Investment markets and key developments over the past week

The “risk off” tone in markets continued over the past week with mixed US economic data and earnings results along with a continuing fall in oil prices early in the week maintaining downwards pressure on US shares which fell 1.2% for the week, Japanese shares which fell 1.9% and Australian shares which lost 3%. Bonds benefitted from a flight to safety and deflation worries with yields continuing to fall. However, European shares bucked the trend and gained 4.6% over the last week on expectations for European central bank (ECB) quantitative easing and Chinese shares rose 2.8%. While the Euro continued to slide against the $US, the $A managed a small gain helped by a strong jobs report.

While US shares remain under pressure, falling 1.9% year to date, European shares have been outperforming and are up 1.8% year to date reflecting expectations the ECB will announce a widening in its quantitative easing (QE) program at its January 22 meeting. Expectations on this front were boosted by an opinion from the European Court of Justice that ECB sovereign bond buying does not violate EU treaties and by the Swiss central bank (SNB) abandoning the 1.20 currency floor for the Euro against the Swiss Franc.

Switzerland is a small country so it’s hard to get too excited by the surge in the Swiss Franc and fall in Swiss shares (unless you were the wrong side of those moves) that resulted from the SNB’s action. That said there are some global implications. First, it provides a reminder that such exchange rate fixings are hard to sustain. Second, it demonstrates there is more scope for negative interest rates in the face of deflationary pressure globally with the key SNB interest rate being cut to 0.75%. Third, and related to this, it highlights that other small countries may be forced into further monetary easing if ECB QE pushes their currencies higher. Finally, it likely reflects SNB expectations that the ECB is about to expand its QE program.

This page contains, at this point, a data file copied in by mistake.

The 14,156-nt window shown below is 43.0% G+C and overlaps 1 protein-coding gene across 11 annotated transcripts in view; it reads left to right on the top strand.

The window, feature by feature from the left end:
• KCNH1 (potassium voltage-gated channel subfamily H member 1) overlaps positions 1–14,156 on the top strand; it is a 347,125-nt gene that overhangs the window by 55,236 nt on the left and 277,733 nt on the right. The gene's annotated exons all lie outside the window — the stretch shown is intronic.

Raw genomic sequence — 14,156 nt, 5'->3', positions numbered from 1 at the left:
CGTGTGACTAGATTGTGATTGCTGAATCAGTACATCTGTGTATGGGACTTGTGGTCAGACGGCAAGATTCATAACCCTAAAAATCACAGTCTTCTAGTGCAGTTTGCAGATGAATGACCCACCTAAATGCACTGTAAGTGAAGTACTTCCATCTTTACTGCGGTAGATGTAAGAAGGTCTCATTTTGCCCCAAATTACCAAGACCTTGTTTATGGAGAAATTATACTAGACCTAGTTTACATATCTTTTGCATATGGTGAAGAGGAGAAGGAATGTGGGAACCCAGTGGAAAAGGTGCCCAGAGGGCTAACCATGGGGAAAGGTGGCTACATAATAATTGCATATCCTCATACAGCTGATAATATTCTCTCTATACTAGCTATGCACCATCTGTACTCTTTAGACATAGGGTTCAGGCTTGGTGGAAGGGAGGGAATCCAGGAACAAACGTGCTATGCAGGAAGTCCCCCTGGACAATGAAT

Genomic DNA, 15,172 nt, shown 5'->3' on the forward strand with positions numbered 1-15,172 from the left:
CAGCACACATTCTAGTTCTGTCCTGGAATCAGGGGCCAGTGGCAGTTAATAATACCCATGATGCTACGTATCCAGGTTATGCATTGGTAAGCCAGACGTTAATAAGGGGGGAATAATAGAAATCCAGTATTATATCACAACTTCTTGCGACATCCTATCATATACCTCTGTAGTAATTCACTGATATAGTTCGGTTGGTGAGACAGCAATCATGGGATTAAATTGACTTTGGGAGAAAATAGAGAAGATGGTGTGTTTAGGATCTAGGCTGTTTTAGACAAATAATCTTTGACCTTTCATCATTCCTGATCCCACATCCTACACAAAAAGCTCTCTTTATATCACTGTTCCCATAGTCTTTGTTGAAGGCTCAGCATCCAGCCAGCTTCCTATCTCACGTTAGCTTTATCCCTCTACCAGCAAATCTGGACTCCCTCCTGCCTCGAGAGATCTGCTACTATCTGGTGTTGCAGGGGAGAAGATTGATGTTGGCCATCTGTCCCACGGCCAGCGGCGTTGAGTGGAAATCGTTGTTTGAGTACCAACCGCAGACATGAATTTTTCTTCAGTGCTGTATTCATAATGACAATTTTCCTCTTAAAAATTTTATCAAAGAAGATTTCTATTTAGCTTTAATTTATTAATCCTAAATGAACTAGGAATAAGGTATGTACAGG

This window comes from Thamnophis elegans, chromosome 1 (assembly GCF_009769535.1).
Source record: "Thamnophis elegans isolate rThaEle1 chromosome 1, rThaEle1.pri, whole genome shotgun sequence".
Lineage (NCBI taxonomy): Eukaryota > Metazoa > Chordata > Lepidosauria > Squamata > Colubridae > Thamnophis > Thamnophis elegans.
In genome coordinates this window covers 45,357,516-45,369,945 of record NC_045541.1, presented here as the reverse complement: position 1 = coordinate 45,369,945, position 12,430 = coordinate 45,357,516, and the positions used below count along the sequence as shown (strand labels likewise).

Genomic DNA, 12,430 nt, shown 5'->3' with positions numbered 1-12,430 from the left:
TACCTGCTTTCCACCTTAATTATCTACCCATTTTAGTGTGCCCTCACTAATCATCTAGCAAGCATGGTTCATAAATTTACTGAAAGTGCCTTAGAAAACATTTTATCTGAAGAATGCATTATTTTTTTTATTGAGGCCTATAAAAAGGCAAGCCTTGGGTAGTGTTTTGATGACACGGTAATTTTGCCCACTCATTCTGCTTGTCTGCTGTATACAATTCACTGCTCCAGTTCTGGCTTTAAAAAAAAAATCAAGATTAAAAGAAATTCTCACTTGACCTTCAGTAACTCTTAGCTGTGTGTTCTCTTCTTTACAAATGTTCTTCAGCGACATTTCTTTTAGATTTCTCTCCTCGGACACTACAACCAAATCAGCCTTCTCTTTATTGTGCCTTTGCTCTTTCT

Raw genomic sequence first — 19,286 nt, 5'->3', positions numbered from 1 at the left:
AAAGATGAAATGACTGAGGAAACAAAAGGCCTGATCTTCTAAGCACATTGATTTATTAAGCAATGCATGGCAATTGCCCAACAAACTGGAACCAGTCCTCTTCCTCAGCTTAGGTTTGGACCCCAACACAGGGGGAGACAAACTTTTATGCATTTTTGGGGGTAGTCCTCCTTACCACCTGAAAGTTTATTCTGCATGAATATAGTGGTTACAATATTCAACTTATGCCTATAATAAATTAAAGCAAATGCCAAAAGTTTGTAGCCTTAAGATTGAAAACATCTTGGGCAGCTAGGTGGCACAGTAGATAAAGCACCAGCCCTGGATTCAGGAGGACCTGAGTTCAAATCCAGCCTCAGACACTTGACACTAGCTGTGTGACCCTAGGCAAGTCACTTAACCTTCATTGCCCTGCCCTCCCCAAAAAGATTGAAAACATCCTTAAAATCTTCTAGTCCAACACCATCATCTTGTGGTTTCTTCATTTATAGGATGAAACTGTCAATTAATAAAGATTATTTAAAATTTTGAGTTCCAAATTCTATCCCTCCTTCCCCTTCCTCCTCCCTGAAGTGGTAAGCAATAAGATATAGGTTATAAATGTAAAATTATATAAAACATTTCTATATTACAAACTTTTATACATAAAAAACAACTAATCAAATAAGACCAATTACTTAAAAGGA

For Australia, the Swiss gyrations underline the problem that outside the US lots of countries would like to get their currencies down, making it harder for the $A to fall on a trade weighted basis which in turn means it will have to fall further against the $US.

Shock, horror, the World Bank revises down its global growth forecasts - but nothing new! Over the last few years organisations like the World Bank, IMF and OECD have been forecasting a pick-up in global growth to around 4% or so, only to revise estimates down to around 3-3.5%, usually well after smart investors had already allowed for it. The World Bank kicked off the process again for this year, shaving its 2015 global growth forecast to 3.6% (against our own view of 3.5%) and continuing to expect a bounce to 4% in 2016 (which is probably again too optimistic). There is nothing new in this. In fact, I prefer a world of constrained and uneven growth because the opposite of strong and synchronised global growth would only mean an increased risk of overheating, inflation and monetary tightening.

But while there is no reason for alarm at the latest World Bank revisions, the plunge in bond yields is worth keeping an eye on. US 10 year yields are now zeroing in on their 2012 lows and in other countries have fallen below 2012 levels to record lows. This includes Australia. While the bond markets could be over-reacting again like they did in 2012 and setting up for a sell, which is my base case, they are also providing a reminder that deflation is more of a threat than inflation.

Australian Government 10 bond yield at a new record low

Source: Global Financial Data, Bloomberg

Major global economic events and implications

US data releases were mostly solid with a rise in consumer sentiment to an 11 year high, a further rise in job vacancies and stronger conditions amongst small business and New York region manufacturers, but weaker conditions in the Philadelphia region and softer than expected December retail sales. December quarter retail sales though were strong, once lower consumer prices are allowed for. Of more importance was a 0.4% fall in December consumer prices taking annual inflation to just 0.8% and flat core inflation indicating that the fall in inflation is broader than just lower fuel prices. Weakening core inflation will make it hard for the Fed to justify a mid-year rate hike, suggesting it will be delayed until the second half.

The US December quarter profit reporting season kicked off with a good beat by Alcoa, but some mixed bank results. So far 86% of results have beaten earnings expectations, but only 53% have beaten on sales. But its early days as only 40 S&P 500 companies have reported so far.

Chinese trade data rebounded in December helped by the end of APEC related shutdowns but money and credit data was mixed. While credit bounced back this looks temporary with a downtrend in annual credit growth likely to remain in place. We continue to expect further PBOC interest rate cuts this year.

While Russia and Brazil look poor (causing a rethink of the BRIC concept) India is looking good with industrial production strengthening and inflation falling, with the latter allowing the Reserve Bank of India to cut its key interest rate by 0.25% to 7.75%. Expect further cuts this year as inflation continues to moderate.